“You know…that vibration isn’t good. When are you going to do something about it?”
I heard that phrase once from someone riding with me in my vehicle. At highway speeds there was a vibration from the right front of my vehicle that annoyed me (and, yes, anyone riding with me), plus the tires were wearing unevenly. I knew that I needed to have the alignment checked and get new tires.
Sensors were attached to the wheels, and the alignment was read by a scanner; even slight variations showed up clearly on a computer screen. The degree to which my wheels were misaligned was more than slight. Both front wheels were off, and they were fighting each other when there was any forward movement.
It didn’t get that way overnight. The “off-kilter-ness” developed over time until I finally noticed it. I grew accustomed to the shake, and it worsened, and I acclimated to it again…and the cycle continued. After new tires, some grunting and straining as the technician worked to break free some bound parts and a few adjustments, everything was humming along smoothly.
Alignment can be frustrating, whether with wheels or with life.
We begin with a slight change, only off a fraction of a degree, and bit by bit we move from the standard. No longer zeroed, we find it easier and easier to make allowances and compromise. Then the shaking begins. It’s slight at first, not much more than an annoyance, but we ignore it or slow down to get it off our minds. Given time, it doesn’t matter how fast or slow we are going, the vibration is always there. And we begin to feel ourselves being pulled from the center of our lane. We fight the fact that we need to get before God and get aligned, and we fight those around us whether they are aligned or not. Little by little, we begin to show wear, not evenly as before, but in a couple of specific spots. In those worn areas, we find that we have no traction; the constant friction has created a weak spot. Before long, we realize that we can’t keep going at the same pace in the same way and still keep ourselves and our passengers safe. So we go before God and grunt under conviction and strain against our self-will as he breaks the bound parts and begins to realign us with his standard. “Return to me, and I will return to you,” God tells his people (Zechariah 1:3). That’s repentance, realignment and revival all rolled into one sentence.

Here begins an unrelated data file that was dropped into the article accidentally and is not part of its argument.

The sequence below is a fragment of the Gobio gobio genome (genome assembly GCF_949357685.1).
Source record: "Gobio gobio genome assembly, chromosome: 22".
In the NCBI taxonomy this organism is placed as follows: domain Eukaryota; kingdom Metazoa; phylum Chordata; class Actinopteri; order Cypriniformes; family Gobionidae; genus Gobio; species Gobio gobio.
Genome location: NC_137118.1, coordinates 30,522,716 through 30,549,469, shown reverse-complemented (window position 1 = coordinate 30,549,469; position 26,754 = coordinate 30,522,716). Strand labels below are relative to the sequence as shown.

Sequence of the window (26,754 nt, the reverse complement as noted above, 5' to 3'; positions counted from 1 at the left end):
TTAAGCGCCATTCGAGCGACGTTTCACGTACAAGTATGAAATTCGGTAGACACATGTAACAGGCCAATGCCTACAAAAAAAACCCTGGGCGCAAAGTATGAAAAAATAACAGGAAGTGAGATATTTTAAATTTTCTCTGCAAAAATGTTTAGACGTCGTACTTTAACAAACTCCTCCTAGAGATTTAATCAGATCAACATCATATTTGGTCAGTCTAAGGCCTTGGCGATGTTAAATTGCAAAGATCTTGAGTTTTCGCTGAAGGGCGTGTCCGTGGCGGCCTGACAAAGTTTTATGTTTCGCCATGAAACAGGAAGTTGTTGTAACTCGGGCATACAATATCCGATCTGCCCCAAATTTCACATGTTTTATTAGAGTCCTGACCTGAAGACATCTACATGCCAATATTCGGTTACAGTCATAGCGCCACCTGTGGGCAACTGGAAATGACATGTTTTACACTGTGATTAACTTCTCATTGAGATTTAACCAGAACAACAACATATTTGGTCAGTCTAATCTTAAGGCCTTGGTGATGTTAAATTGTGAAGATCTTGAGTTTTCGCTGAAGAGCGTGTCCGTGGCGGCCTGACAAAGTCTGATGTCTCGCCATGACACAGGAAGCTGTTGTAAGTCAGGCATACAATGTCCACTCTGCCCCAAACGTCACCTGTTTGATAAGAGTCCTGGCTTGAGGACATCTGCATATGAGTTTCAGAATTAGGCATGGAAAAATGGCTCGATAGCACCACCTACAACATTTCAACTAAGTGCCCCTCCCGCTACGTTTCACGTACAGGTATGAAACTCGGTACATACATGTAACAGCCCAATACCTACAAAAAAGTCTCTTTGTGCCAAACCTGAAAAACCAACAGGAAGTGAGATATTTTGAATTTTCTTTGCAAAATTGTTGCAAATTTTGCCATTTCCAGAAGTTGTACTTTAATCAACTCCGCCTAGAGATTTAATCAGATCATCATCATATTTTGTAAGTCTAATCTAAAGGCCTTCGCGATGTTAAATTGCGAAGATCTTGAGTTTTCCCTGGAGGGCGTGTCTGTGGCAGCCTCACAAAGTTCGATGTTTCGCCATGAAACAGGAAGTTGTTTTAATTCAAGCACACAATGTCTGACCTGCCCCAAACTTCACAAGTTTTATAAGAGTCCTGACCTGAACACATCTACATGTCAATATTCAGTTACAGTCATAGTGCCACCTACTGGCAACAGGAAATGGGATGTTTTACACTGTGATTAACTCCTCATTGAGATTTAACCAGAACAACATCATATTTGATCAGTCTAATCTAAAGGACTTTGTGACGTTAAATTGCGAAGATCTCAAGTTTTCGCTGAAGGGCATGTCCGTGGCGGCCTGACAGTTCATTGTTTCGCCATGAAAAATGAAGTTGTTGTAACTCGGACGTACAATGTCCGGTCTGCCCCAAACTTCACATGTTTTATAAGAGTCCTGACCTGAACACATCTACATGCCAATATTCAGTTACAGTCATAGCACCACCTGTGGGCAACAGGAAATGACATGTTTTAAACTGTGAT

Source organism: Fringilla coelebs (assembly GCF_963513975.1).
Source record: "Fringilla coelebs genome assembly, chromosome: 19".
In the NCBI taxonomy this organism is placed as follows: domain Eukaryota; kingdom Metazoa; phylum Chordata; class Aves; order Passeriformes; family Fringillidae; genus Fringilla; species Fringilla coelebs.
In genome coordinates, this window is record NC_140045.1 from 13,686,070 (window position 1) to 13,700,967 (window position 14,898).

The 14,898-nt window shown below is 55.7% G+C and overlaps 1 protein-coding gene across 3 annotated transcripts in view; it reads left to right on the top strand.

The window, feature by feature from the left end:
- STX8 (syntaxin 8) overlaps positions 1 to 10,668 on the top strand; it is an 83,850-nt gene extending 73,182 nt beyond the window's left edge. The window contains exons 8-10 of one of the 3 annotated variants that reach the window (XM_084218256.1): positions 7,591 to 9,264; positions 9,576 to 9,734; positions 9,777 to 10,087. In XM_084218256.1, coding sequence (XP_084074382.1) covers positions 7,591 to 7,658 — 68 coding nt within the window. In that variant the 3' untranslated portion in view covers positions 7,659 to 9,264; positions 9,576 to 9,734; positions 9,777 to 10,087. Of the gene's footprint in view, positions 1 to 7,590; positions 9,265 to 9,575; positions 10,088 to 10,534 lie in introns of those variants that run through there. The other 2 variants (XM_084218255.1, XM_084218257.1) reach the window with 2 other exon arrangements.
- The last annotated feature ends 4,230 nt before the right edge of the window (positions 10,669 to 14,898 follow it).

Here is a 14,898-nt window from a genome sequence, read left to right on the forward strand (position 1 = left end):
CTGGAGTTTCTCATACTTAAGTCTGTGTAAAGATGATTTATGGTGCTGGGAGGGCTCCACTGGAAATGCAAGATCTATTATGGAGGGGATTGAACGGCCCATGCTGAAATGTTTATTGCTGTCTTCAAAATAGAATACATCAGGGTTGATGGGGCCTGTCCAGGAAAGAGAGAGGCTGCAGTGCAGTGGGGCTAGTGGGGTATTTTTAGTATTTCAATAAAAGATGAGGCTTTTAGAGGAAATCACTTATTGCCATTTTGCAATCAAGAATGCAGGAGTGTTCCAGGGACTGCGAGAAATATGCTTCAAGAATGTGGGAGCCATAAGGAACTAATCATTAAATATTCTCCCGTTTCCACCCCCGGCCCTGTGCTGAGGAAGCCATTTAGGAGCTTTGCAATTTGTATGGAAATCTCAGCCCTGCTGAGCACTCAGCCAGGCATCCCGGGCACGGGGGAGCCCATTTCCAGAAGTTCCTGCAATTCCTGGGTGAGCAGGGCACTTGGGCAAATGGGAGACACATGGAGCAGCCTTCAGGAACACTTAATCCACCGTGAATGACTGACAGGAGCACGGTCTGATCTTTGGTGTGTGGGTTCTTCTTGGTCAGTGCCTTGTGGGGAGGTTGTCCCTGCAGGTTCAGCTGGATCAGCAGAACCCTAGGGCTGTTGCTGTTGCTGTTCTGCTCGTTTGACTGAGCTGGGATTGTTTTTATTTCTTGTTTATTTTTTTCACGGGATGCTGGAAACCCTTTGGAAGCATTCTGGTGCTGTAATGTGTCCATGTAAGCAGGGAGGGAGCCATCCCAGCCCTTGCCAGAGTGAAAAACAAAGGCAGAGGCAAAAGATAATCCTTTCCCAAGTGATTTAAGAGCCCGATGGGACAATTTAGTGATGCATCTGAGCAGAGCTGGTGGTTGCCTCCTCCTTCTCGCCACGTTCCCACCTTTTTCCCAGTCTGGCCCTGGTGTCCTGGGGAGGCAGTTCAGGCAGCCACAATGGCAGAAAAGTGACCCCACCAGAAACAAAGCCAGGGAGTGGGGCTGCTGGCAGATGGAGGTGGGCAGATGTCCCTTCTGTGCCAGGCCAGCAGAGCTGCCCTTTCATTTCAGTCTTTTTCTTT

I have to ask God often, “Where am I out of alignment?” I must be still before him and let him show me. Then I must allow him realign me with his plan. Perhaps God too is saying something like this to your heart as well: “You know…that vibration isn’t good. When are you going to do something about it?”
We will consider with care all the details of how we live. – Proverbs 4:26-27 Ponder the path of your feet; then all your ways will be sure. Do not swerve to the right or to the left; turn your foot away from evil.
We would ask God to teach us his ways continually and unite our hearts with reverence for him. – Psalm 86:11 Teach me your way, O LORD, that I may walk in your truth; unite my heart to fear your name.
We would allow God to correct the actions and intentions that would continue to damage our fellowship with him. – Hebrews 12:13 And make straight paths for your feet, so that what is lame may not be put out of joint but rather be healed.